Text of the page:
Here are my responses to the naysayers -- feel free to use these with any clean energy skeptic you come across.
1) Isn't the Deepwater drilling disaster just like an airplane crash? We don't shut down aviation when a plane crashes.
No. In an airplane crash, most of the victims are those who were on the airplane. In this case, most of the victims are the millions of people living in the Gulf. This is more like the guy who built a campfire in the dry season, against regulations, and burned down the national forest and all the towns and cities alongside it. That's why we have regulations against building campfires during the dry season: Not because every camper burns down his campsite, but because all we need is one. We have laws against dry season campfires, and we should have laws against ocean oil drilling.
2) There are 3600 drilling platforms in the gulf. Are you going to shut them all down?
We're not calling for a shutdown of the platforms, just of drilling. Once the wells are drilled, the risks go down. The pumping can continue, but the drilling has to stop.
3) So then isn't this just a deep-water problem? Can't we continue in the shallow water?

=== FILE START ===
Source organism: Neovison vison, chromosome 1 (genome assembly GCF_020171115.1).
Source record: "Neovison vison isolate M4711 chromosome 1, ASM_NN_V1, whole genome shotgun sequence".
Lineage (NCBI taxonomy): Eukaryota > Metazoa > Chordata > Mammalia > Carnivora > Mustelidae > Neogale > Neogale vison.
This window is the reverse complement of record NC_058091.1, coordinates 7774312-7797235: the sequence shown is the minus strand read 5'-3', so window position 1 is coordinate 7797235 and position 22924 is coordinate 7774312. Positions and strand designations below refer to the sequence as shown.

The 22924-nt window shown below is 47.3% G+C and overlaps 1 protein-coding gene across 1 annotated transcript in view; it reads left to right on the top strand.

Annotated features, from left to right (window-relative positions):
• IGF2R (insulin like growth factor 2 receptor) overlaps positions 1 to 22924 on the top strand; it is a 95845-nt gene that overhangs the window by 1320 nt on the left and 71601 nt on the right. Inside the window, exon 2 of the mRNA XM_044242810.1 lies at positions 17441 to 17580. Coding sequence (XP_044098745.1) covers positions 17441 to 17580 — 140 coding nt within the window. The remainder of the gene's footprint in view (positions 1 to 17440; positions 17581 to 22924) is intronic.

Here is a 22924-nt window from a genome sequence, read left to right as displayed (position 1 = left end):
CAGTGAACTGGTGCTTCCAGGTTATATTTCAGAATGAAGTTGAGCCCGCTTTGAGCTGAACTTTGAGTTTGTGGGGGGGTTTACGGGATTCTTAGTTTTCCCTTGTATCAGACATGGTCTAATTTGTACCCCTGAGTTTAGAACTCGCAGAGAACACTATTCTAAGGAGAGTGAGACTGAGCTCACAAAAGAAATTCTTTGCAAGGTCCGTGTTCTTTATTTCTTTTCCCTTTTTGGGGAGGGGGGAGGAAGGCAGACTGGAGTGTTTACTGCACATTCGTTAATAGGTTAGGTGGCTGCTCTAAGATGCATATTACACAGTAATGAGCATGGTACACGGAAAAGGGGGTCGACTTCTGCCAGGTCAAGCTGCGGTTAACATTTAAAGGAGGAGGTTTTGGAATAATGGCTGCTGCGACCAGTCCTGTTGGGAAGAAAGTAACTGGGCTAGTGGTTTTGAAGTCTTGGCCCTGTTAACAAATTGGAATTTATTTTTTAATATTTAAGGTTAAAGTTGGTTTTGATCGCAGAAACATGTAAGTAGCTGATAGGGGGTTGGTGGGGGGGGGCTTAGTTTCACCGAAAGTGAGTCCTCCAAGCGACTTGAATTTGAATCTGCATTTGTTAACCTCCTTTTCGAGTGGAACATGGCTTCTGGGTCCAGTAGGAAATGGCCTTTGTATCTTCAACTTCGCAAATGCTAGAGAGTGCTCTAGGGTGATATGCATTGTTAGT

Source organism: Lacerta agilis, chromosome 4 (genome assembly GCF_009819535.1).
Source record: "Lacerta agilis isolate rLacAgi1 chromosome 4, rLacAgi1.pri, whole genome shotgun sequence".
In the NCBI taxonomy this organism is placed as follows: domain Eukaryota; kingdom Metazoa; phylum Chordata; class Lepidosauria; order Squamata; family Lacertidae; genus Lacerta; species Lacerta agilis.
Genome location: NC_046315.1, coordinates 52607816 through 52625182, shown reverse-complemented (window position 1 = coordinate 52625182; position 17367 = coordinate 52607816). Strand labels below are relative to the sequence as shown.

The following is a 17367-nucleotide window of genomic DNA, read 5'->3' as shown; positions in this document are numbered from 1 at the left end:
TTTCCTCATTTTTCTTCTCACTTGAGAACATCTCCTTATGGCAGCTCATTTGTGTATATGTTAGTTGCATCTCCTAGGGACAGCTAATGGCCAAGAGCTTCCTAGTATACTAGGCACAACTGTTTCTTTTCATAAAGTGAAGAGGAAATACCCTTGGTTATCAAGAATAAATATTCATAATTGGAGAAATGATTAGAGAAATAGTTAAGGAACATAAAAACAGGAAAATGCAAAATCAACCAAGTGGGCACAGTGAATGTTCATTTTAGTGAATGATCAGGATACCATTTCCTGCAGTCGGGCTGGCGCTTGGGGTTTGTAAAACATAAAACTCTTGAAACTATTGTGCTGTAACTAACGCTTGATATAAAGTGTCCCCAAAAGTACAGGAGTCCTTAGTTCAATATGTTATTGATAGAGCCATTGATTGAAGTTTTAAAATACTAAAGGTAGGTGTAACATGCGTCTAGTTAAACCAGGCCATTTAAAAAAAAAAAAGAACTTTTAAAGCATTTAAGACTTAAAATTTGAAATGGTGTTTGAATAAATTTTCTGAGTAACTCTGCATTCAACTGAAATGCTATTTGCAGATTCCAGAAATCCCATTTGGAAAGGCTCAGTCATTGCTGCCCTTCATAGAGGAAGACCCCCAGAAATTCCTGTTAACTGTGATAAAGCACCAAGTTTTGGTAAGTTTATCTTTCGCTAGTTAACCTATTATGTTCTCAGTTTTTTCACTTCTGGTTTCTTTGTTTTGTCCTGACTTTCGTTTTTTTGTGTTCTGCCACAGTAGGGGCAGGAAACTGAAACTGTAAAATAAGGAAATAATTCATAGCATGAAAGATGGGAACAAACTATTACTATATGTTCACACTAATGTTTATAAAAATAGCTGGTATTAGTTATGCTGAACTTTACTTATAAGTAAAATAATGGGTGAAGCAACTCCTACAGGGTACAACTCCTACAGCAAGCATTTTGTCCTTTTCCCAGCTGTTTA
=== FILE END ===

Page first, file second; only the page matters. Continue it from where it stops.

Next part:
Ocean drilling in shallow water is also very risky. One of the top three oil drilling disasters of all time, Ixtoc 1, was in 160 feet of water. And last August, the Montara rig blow-out near Australia, which took 11 weeks to control, was in just 250 feet of water.
- Sea Turtles Can Get the Bends after Capture in Fishing Gear, Says New Study Posted Tue, November 25, 2014
- Ocean Roundup: North Atlantic Right Whales Calving in Southeast, New Shark Repellent Tested in South Africa, and More Posted Thu, November 20, 2014
- Ocean Roundup: Dolphins Use Whistles as Names, Conservationists Call for Removal of Queensland Shark Nets, and More Posted Mon, November 24, 2014
- Creature Feature: Ocean Sunfish Posted Thu, November 20, 2014
- Oceana in Chile Submits Recommendations for Lowering Common Hake Catch Quotas Posted Mon, November 24, 2014